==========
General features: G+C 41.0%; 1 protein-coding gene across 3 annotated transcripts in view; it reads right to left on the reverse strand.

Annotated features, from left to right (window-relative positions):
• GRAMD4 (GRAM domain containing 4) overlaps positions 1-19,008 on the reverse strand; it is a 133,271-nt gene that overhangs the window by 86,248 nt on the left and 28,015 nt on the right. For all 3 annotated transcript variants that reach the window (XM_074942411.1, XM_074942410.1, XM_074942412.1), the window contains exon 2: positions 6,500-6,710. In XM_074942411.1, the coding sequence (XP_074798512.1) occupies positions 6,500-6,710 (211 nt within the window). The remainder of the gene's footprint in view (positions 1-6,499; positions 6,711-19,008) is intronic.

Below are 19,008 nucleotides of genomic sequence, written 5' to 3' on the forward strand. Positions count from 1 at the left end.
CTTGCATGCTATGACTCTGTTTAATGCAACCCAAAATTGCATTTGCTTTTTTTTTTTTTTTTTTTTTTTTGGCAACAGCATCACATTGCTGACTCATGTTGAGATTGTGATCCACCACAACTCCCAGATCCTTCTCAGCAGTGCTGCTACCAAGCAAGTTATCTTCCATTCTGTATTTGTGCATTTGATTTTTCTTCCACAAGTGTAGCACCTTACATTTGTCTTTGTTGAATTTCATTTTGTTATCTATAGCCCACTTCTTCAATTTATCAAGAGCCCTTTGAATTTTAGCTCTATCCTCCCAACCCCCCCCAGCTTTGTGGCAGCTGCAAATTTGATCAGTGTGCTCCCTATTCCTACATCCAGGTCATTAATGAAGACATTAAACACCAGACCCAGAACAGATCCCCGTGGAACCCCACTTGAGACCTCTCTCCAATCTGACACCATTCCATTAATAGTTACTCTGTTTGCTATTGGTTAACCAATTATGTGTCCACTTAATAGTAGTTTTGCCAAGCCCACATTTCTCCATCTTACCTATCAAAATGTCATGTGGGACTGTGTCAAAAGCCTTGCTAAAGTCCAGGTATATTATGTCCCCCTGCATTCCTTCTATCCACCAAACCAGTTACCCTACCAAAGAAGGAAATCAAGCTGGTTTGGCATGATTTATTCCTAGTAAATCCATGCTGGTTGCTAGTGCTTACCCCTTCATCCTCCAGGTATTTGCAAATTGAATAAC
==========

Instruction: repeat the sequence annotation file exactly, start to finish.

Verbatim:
General features: G+C 41.0%; 1 protein-coding gene across 3 annotated transcripts in view; it reads right to left on the reverse strand.

Annotated features, from left to right (window-relative positions):
• GRAMD4 (GRAM domain containing 4) overlaps positions 1-19,008 on the reverse strand; it is a 133,271-nt gene that overhangs the window by 86,248 nt on the left and 28,015 nt on the right. For all 3 annotated transcript variants that reach the window (XM_074942411.1, XM_074942410.1, XM_074942412.1), the window contains exon 2: positions 6,500-6,710. In XM_074942411.1, the coding sequence (XP_074798512.1) occupies positions 6,500-6,710 (211 nt within the window). The remainder of the gene's footprint in view (positions 1-6,499; positions 6,711-19,008) is intronic.

Below are 19,008 nucleotides of genomic sequence, written 5' to 3' on the forward strand. Positions count from 1 at the left end.
CTTGCATGCTATGACTCTGTTTAATGCAACCCAAAATTGCATTTGCTTTTTTTTTTTTTTTTTTTTTTTTGGCAACAGCATCACATTGCTGACTCATGTTGAGATTGTGATCCACCACAACTCCCAGATCCTTCTCAGCAGTGCTGCTACCAAGCAAGTTATCTTCCATTCTGTATTTGTGCATTTGATTTTTCTTCCACAAGTGTAGCACCTTACATTTGTCTTTGTTGAATTTCATTTTGTTATCTATAGCCCACTTCTTCAATTTATCAAGAGCCCTTTGAATTTTAGCTCTATCCTCCCAACCCCCCCCAGCTTTGTGGCAGCTGCAAATTTGATCAGTGTGCTCCCTATTCCTACATCCAGGTCATTAATGAAGACATTAAACACCAGACCCAGAACAGATCCCCGTGGAACCCCACTTGAGACCTCTCTCCAATCTGACACCATTCCATTAATAGTTACTCTGTTTGCTATTGGTTAACCAATTATGTGTCCACTTAATAGTAGTTTTGCCAAGCCCACATTTCTCCATCTTACCTATCAAAATGTCATGTGGGACTGTGTCAAAAGCCTTGCTAAAGTCCAGGTATATTATGTCCCCCTGCATTCCTTCTATCCACCAAACCAGTTACCCTACCAAAGAAGGAAATCAAGCTGGTTTGGCATGATTTATTCCTAGTAAATCCATGCTGGTTGCTAGTGCTTACCCCTTCATCCTCCAGGTATTTGCAAATTGAATAAC